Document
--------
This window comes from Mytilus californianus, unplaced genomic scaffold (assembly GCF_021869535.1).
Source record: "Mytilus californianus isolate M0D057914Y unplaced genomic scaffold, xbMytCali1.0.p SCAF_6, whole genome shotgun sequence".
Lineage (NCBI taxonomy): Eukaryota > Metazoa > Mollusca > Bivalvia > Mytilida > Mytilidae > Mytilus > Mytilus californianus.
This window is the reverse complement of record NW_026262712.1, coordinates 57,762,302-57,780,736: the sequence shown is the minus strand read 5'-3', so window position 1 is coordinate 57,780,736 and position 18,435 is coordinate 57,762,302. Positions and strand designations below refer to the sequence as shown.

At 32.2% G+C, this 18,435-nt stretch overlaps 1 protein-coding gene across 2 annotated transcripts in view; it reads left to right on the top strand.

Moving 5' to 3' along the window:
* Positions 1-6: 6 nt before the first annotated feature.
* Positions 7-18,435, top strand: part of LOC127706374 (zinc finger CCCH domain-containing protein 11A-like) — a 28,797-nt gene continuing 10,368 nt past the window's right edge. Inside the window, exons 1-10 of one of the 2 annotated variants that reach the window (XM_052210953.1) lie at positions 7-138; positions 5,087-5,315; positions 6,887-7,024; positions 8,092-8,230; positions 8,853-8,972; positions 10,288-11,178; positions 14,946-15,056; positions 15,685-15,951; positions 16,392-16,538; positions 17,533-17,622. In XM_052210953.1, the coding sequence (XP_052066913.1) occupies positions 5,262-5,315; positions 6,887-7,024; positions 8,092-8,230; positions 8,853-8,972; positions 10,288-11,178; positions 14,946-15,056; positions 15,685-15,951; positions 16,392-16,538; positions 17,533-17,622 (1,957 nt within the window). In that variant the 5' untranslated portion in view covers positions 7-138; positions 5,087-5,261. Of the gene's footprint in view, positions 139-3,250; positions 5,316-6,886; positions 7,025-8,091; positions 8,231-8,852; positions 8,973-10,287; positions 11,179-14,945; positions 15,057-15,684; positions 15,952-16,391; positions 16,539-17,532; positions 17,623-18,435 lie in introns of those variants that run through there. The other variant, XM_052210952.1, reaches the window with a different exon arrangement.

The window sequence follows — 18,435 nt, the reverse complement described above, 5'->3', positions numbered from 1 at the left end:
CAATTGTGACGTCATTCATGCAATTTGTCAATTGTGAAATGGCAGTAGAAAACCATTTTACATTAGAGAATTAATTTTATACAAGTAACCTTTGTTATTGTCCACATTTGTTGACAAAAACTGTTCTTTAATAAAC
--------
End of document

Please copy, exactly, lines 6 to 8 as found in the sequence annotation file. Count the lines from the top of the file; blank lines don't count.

Moving 5' to 3' along the window:
* Positions 1-6: 6 nt before the first annotated feature.
* Positions 7-18,435, top strand: part of LOC127706374 (zinc finger CCCH domain-containing protein 11A-like) — a 28,797-nt gene continuing 10,368 nt past the window's right edge. Inside the window, exons 1-10 of one of the 2 annotated variants that reach the window (XM_052210953.1) lie at positions 7-138; positions 5,087-5,315; positions 6,887-7,024; positions 8,092-8,230; positions 8,853-8,972; positions 10,288-11,178; positions 14,946-15,056; positions 15,685-15,951; positions 16,392-16,538; positions 17,533-17,622. In XM_052210953.1, the coding sequence (XP_052066913.1) occupies positions 5,262-5,315; positions 6,887-7,024; positions 8,092-8,230; positions 8,853-8,972; positions 10,288-11,178; positions 14,946-15,056; positions 15,685-15,951; positions 16,392-16,538; positions 17,533-17,622 (1,957 nt within the window). In that variant the 5' untranslated portion in view covers positions 7-138; positions 5,087-5,261. Of the gene's footprint in view, positions 139-3,250; positions 5,316-6,886; positions 7,025-8,091; positions 8,231-8,852; positions 8,973-10,287; positions 11,179-14,945; positions 15,057-15,684; positions 15,952-16,391; positions 16,539-17,532; positions 17,623-18,435 lie in introns of those variants that run through there. The other variant, XM_052210952.1, reaches the window with a different exon arrangement.